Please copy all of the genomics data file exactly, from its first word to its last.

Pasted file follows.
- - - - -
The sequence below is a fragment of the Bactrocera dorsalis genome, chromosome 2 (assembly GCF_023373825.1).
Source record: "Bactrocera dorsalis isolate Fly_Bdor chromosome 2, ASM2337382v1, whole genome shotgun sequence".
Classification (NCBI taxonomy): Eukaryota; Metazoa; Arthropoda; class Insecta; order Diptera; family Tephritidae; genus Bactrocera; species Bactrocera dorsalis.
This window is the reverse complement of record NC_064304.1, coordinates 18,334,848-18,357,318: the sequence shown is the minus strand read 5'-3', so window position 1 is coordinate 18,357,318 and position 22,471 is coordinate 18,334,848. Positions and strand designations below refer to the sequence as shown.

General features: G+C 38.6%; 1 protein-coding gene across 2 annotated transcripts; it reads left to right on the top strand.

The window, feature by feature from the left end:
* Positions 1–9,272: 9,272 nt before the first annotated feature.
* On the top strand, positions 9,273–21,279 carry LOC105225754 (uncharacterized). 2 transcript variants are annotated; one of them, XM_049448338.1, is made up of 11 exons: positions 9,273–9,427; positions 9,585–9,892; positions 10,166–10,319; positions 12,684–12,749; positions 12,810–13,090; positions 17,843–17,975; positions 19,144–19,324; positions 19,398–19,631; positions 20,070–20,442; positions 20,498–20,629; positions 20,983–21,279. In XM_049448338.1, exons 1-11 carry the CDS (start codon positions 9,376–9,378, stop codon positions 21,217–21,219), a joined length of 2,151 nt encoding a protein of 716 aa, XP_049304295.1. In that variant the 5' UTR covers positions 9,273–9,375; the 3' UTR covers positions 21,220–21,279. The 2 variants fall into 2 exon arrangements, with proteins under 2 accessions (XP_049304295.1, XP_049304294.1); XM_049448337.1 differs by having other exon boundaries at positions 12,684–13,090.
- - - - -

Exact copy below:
The sequence below is a fragment of the Bactrocera dorsalis genome, chromosome 2 (assembly GCF_023373825.1).
Source record: "Bactrocera dorsalis isolate Fly_Bdor chromosome 2, ASM2337382v1, whole genome shotgun sequence".
Classification (NCBI taxonomy): Eukaryota; Metazoa; Arthropoda; class Insecta; order Diptera; family Tephritidae; genus Bactrocera; species Bactrocera dorsalis.
This window is the reverse complement of record NC_064304.1, coordinates 18,334,848-18,357,318: the sequence shown is the minus strand read 5'-3', so window position 1 is coordinate 18,357,318 and position 22,471 is coordinate 18,334,848. Positions and strand designations below refer to the sequence as shown.

General features: G+C 38.6%; 1 protein-coding gene across 2 annotated transcripts; it reads left to right on the top strand.

The window, feature by feature from the left end:
* Positions 1–9,272: 9,272 nt before the first annotated feature.
* On the top strand, positions 9,273–21,279 carry LOC105225754 (uncharacterized). 2 transcript variants are annotated; one of them, XM_049448338.1, is made up of 11 exons: positions 9,273–9,427; positions 9,585–9,892; positions 10,166–10,319; positions 12,684–12,749; positions 12,810–13,090; positions 17,843–17,975; positions 19,144–19,324; positions 19,398–19,631; positions 20,070–20,442; positions 20,498–20,629; positions 20,983–21,279. In XM_049448338.1, exons 1-11 carry the CDS (start codon positions 9,376–9,378, stop codon positions 21,217–21,219), a joined length of 2,151 nt encoding a protein of 716 aa, XP_049304295.1. In that variant the 5' UTR covers positions 9,273–9,375; the 3' UTR covers positions 21,220–21,279. The 2 variants fall into 2 exon arrangements, with proteins under 2 accessions (XP_049304295.1, XP_049304294.1); XM_049448337.1 differs by having other exon boundaries at positions 12,684–13,090.